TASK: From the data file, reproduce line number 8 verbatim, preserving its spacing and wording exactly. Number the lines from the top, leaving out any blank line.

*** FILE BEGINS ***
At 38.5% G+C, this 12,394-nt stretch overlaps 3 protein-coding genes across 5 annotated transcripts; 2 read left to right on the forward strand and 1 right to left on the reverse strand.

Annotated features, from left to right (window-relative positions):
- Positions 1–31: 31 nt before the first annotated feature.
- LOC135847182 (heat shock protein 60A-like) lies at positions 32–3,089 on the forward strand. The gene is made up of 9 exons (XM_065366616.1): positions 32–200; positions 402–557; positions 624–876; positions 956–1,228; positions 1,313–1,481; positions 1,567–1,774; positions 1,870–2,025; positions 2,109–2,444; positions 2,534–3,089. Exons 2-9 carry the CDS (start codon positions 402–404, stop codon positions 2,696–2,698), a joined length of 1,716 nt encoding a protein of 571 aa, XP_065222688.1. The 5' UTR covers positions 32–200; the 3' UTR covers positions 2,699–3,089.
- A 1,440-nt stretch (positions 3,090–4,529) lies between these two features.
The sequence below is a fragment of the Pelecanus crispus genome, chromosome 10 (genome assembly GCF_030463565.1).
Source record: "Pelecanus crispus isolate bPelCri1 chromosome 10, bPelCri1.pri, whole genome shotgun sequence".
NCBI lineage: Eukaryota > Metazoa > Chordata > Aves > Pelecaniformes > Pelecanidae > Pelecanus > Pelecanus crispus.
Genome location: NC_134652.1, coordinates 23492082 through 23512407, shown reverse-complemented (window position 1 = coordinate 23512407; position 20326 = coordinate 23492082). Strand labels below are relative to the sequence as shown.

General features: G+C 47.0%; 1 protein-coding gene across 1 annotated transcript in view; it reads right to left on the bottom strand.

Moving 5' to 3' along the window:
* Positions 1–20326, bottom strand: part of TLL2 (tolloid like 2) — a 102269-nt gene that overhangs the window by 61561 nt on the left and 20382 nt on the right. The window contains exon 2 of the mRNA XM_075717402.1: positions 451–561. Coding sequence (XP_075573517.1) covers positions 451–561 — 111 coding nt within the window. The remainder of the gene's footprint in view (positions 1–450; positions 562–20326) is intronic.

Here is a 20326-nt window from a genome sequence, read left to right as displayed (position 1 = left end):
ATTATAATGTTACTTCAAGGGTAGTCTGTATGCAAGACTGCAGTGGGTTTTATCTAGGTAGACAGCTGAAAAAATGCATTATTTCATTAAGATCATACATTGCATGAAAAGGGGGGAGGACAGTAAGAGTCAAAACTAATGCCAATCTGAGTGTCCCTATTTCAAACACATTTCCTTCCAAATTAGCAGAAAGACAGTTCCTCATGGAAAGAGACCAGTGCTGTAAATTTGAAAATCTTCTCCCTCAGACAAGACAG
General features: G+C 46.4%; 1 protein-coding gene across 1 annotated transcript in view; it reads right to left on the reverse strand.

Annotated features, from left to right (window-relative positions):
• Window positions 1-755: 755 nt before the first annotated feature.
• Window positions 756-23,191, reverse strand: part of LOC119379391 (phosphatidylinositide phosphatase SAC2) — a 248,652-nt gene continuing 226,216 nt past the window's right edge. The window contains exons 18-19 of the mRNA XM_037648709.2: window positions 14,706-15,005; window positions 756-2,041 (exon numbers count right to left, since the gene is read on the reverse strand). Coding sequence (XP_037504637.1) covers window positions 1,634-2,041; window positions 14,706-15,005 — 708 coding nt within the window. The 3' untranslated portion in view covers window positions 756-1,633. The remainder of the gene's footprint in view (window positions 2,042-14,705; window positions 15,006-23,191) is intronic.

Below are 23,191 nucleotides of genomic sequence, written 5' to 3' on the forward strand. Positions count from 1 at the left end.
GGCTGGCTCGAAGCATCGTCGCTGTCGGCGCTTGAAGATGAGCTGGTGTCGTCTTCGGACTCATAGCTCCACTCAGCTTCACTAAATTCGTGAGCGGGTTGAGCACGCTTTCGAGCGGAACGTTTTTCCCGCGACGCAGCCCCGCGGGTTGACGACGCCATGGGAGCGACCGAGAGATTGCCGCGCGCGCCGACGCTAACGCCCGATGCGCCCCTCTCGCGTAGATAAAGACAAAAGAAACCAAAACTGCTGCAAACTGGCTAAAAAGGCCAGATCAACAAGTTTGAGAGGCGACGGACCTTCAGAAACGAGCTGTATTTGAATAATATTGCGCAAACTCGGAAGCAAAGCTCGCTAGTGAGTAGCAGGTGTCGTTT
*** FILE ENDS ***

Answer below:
NCBI lineage: Eukaryota > Metazoa > Chordata > Aves > Pelecaniformes > Pelecanidae > Pelecanus > Pelecanus crispus.